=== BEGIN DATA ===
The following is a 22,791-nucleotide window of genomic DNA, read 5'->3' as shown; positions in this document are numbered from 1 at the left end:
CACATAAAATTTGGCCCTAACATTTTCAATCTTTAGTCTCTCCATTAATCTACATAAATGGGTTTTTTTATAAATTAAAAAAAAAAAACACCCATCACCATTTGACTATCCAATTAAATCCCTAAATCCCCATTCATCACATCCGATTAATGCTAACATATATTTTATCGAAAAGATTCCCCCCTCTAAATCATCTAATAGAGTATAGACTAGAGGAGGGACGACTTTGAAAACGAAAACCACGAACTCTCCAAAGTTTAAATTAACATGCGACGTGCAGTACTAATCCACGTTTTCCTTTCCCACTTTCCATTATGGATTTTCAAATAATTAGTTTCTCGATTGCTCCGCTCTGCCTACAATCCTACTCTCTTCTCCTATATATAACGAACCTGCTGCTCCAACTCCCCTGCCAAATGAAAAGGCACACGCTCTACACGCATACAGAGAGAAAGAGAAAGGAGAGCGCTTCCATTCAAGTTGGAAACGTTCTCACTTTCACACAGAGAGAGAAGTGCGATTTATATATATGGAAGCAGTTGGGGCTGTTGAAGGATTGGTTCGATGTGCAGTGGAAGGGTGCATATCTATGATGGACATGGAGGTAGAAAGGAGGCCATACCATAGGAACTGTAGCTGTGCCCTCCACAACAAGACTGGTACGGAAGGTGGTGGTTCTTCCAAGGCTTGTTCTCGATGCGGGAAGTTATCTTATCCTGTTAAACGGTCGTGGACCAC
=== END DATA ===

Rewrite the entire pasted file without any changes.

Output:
The following is a 22,791-nucleotide window of genomic DNA, read 5'->3' as shown; positions in this document are numbered from 1 at the left end:
CACATAAAATTTGGCCCTAACATTTTCAATCTTTAGTCTCTCCATTAATCTACATAAATGGGTTTTTTTATAAATTAAAAAAAAAAAACACCCATCACCATTTGACTATCCAATTAAATCCCTAAATCCCCATTCATCACATCCGATTAATGCTAACATATATTTTATCGAAAAGATTCCCCCCTCTAAATCATCTAATAGAGTATAGACTAGAGGAGGGACGACTTTGAAAACGAAAACCACGAACTCTCCAAAGTTTAAATTAACATGCGACGTGCAGTACTAATCCACGTTTTCCTTTCCCACTTTCCATTATGGATTTTCAAATAATTAGTTTCTCGATTGCTCCGCTCTGCCTACAATCCTACTCTCTTCTCCTATATATAACGAACCTGCTGCTCCAACTCCCCTGCCAAATGAAAAGGCACACGCTCTACACGCATACAGAGAGAAAGAGAAAGGAGAGCGCTTCCATTCAAGTTGGAAACGTTCTCACTTTCACACAGAGAGAGAAGTGCGATTTATATATATGGAAGCAGTTGGGGCTGTTGAAGGATTGGTTCGATGTGCAGTGGAAGGGTGCATATCTATGATGGACATGGAGGTAGAAAGGAGGCCATACCATAGGAACTGTAGCTGTGCCCTCCACAACAAGACTGGTACGGAAGGTGGTGGTTCTTCCAAGGCTTGTTCTCGATGCGGGAAGTTATCTTATCCTGTTAAACGGTCGTGGACCAC